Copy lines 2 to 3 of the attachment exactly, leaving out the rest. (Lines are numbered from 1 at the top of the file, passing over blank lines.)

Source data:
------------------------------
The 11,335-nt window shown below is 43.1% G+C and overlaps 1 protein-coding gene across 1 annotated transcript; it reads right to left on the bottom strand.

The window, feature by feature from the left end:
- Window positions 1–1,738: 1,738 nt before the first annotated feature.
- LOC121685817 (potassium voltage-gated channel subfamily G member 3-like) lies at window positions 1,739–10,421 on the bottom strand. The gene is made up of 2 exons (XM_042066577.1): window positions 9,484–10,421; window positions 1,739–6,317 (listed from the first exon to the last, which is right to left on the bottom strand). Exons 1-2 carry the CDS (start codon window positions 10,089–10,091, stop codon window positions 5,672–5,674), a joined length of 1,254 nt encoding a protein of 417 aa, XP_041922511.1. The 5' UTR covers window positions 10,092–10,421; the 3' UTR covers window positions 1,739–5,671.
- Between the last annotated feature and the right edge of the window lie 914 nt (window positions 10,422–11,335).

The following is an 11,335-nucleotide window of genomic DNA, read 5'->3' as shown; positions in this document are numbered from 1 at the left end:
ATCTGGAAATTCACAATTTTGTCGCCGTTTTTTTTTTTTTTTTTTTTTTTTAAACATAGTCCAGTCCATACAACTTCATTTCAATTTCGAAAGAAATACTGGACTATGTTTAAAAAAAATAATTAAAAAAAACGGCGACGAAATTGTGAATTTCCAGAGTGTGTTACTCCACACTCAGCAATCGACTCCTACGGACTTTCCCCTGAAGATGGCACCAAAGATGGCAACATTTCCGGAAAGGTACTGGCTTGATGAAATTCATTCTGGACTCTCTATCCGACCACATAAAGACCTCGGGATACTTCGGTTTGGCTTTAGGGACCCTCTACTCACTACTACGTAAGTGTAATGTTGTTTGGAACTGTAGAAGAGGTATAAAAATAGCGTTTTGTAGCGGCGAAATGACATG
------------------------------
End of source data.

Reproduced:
The window, feature by feature from the left end:
- Window positions 1–1,738: 1,738 nt before the first annotated feature.